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Ok, I need some advice here:
I'm trying to paint my marines in a scheme that is largely SW grey (ok, Vallejo "Wolf Grey," but same difference), and I'm having a heck of a time trying to give it depth.
First, I tried straight wolf grey, shadow grey in the recesses, and highlight with skull white. Not bad, but still flat.
Now, I'm reading that light colors like grey/white aren't highlighted, they're shaded. So I try that. No matter how much glaze medium I put in the paint, no matter how careful the mix, my test models look "striped," and it's making me nuts!
I've blown two jokers in the Tale of Painters trying to fix this, and I'm really trying to make it up this month. I know there are lots of tutorials out there, but I trust this community more than anyone for good advice. I've read Minus T's guide, but I'm still not doing SOMETHING right. Can anyone offer good tips on using washes/glazes on FLAT surfaces, as opposed to "in the recesses," to help me shade? I'm going nuts trying to get this right, and it's making me hate my project, which I don't want.
EDIT: My original test model can be seen here (Clicky! (Canew's Avengers of Dyeshr (SM Chapter)))
I had a go at this last night in an attempt to both help you and actually learn something myself
Once I've made it to the striped part, I just gave it a wash of SWG, and it turned out really smooth. It's important however to add the paint/wash where the colour on the model already is brightest.
So, put some heavily dilluted SWG or WG in your case, on the bright part and work it out towards the end of the flat area.
I'll post pics tonight if LO is on.
I build up shades on smooth surfaces by shading the inside of the surface. If you paint an ink onto a marine you'll see where the ink pools, (towards the bottom of the greaves for example) this is where shading is most effective. You will not get a stripey look like this either.
Up, up and away!
Sorry for all the questions, but I'm very interested.
@Walex: That's what I thought I was doing, I think. Clearly, I goofed. Argh.
If you don't want to have to rely on washes I would start darker. I use a mixture of vallejo game and model colors. For greys I would start with either a dark grey or london grey (vallejo model color). If you start darker and then use watered down layers it should blend together nicely keeping the darker tone around the edges and get lighter towards the middle areas...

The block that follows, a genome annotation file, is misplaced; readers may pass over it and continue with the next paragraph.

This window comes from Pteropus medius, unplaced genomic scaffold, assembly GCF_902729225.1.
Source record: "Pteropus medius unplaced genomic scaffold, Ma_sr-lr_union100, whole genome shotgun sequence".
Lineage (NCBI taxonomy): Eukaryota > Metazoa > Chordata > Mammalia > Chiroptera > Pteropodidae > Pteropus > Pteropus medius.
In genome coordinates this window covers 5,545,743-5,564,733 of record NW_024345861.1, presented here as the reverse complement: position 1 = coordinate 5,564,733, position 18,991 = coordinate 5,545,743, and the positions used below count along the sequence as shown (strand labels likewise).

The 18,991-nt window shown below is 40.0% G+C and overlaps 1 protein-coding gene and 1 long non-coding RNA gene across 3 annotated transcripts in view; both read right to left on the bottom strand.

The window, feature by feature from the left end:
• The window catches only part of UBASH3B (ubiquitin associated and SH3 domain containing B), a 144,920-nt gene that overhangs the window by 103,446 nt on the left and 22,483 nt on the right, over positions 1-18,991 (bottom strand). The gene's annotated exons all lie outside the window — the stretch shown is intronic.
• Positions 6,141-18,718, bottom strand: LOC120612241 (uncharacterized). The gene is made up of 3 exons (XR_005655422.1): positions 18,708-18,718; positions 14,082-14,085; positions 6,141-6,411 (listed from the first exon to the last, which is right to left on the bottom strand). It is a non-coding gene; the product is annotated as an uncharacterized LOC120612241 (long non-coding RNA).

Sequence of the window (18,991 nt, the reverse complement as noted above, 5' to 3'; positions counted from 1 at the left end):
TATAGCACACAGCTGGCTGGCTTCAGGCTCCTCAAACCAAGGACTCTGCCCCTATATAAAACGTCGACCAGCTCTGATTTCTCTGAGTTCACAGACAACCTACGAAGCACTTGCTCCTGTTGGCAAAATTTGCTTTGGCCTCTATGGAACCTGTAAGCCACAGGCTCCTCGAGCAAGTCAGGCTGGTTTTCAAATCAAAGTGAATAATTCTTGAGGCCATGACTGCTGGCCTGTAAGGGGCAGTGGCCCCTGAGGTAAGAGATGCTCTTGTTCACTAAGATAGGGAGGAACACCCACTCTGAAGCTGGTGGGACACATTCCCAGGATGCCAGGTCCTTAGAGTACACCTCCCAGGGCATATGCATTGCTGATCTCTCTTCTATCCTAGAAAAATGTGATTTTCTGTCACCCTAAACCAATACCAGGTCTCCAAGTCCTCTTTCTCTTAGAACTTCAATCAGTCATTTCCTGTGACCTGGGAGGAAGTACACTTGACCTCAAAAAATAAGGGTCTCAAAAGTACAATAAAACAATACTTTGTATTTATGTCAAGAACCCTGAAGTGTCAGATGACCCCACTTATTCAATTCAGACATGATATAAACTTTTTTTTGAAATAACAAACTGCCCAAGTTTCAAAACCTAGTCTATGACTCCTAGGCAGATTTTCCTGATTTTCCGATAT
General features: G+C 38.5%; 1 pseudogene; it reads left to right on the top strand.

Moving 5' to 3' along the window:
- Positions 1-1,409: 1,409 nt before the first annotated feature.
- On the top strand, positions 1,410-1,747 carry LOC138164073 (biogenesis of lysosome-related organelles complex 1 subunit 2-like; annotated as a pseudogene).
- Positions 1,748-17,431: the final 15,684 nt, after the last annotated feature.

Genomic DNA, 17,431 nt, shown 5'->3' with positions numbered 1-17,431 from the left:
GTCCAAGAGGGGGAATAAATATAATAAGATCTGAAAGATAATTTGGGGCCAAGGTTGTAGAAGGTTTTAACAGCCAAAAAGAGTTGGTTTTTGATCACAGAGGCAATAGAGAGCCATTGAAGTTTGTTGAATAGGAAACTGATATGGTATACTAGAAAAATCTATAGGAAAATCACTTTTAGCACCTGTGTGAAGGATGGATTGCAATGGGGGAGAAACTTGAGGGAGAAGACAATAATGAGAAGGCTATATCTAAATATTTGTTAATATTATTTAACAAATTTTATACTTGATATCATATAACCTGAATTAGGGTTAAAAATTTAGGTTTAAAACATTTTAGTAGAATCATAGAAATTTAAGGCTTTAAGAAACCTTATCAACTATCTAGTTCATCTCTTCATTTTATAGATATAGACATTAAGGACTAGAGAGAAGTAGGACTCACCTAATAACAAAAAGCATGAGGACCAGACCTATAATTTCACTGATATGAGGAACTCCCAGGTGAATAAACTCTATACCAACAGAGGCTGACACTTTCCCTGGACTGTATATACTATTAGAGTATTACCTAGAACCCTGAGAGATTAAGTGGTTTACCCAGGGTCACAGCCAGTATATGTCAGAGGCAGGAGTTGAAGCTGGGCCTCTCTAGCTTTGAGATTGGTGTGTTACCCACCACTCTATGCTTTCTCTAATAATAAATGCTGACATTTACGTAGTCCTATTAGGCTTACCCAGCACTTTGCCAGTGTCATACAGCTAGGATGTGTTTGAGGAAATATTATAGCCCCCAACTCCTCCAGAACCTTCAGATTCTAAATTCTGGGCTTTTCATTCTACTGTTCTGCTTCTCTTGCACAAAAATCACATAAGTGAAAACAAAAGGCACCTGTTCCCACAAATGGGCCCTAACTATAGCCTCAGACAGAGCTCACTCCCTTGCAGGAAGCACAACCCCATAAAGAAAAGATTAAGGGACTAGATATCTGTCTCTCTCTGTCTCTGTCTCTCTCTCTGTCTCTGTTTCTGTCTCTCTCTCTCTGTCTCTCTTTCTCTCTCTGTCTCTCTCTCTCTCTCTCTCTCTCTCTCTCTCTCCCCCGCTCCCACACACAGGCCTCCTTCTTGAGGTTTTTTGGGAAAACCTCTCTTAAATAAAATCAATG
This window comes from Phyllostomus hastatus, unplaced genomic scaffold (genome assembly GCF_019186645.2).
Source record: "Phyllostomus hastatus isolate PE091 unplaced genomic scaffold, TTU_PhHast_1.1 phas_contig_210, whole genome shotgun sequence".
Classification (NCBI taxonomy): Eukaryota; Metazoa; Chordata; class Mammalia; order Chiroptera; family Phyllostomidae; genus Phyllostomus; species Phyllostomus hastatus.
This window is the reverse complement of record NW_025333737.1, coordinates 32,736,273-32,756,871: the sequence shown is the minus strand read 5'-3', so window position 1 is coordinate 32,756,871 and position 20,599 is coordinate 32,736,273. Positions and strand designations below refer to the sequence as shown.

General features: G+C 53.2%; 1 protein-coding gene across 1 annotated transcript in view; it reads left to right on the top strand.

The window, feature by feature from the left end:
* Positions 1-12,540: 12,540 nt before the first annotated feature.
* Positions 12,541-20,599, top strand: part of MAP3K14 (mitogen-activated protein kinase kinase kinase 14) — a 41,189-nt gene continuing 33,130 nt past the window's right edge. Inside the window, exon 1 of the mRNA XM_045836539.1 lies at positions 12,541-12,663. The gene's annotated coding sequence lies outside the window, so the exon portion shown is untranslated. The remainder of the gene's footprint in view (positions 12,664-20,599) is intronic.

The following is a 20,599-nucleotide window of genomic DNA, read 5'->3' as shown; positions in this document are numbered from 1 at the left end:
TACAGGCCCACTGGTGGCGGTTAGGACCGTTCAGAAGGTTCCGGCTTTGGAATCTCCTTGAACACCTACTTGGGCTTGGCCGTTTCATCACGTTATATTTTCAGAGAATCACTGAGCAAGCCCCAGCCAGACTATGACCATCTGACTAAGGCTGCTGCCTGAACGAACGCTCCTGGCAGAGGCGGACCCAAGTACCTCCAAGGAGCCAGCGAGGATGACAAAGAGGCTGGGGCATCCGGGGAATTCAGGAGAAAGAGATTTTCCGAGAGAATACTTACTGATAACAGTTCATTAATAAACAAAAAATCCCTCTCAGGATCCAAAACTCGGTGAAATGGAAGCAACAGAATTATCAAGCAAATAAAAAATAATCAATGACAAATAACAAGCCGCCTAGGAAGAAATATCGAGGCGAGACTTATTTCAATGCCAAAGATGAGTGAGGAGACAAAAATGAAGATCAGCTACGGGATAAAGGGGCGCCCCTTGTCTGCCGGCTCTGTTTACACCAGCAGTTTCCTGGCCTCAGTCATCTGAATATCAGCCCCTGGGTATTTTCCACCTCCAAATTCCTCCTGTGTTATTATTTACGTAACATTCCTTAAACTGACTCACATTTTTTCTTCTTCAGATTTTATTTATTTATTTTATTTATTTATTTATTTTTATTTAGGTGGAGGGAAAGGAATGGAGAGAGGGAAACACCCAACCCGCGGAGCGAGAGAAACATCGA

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This is but one of the times I wish I was more organized, so I could give you an exact measurement of my mix...
I just took some SWG and Skull White, quite a lot of water and then dipped the tip of my brush in blendingmedium and applied it at the brightest part. Then I brushed it out towards the darker stripes. Anyhow, here's the result...though you might want to ignore the blacklining as it was applied after the wash (you can see the stripe effect on it)
Hope it helps, if not I'll try to redo it as a step by step, with a bit more attention to the details...
@slorak: I thought of doing it like that, and I may still, but I've seen people have some real success with starting light and going dark, so I thought I'd try it this way. Washes don't bother me, as long as I can control them. Having a heck of a time getting them "translucent" enough, though. I drown my paint in Vallejo glaze medium, too, but to no avail. Hmm...
I have found that if you want to apply washes or any kind of ink-type work to a flat surface, you need to give the ink something to grip. I achieve this on my Tyranids carapaces by drybrushing on them. Once this is done the carapace accepts ink. This is because there is some texture and it can get a grip instead of dripping off.
I would suggest you do some light drybrushing on the areas you have problems with. Then ink them. They can then be highlighted and shaded. Because the area now has some texture the effect will be to make it less flat.
EDIT: And BTW, Leech, what... IS that in your sig?
It seems to be a bunch of scary tyranid-y bits and pieces...Originally Posted by Canew
Anyway, I suspect what he means is that instead of painting a flat coat of his base colour, he will paint the surface in the same way that you would drybrush (ie: with minimal paint on the brush), and simply spend enough time working on it that you cover the entire area.
This then gives the wash something to 'sit on', as opposed to running straight into the recesses, which helps out with staining the entire area.
As a side note, if you are having trouble with glazes running into recesses etc, try using less water with them. Simply water your paint to the 'normal' level you are happy working with, then add glaze medium to taste. With a significant ammount of glaze (10 : 1ish glaze:paint, for example) you should have something that basically leaves a slight colour stain over your original surface...
Last edited by minus_t; December 14th, 2007 at 07:56.
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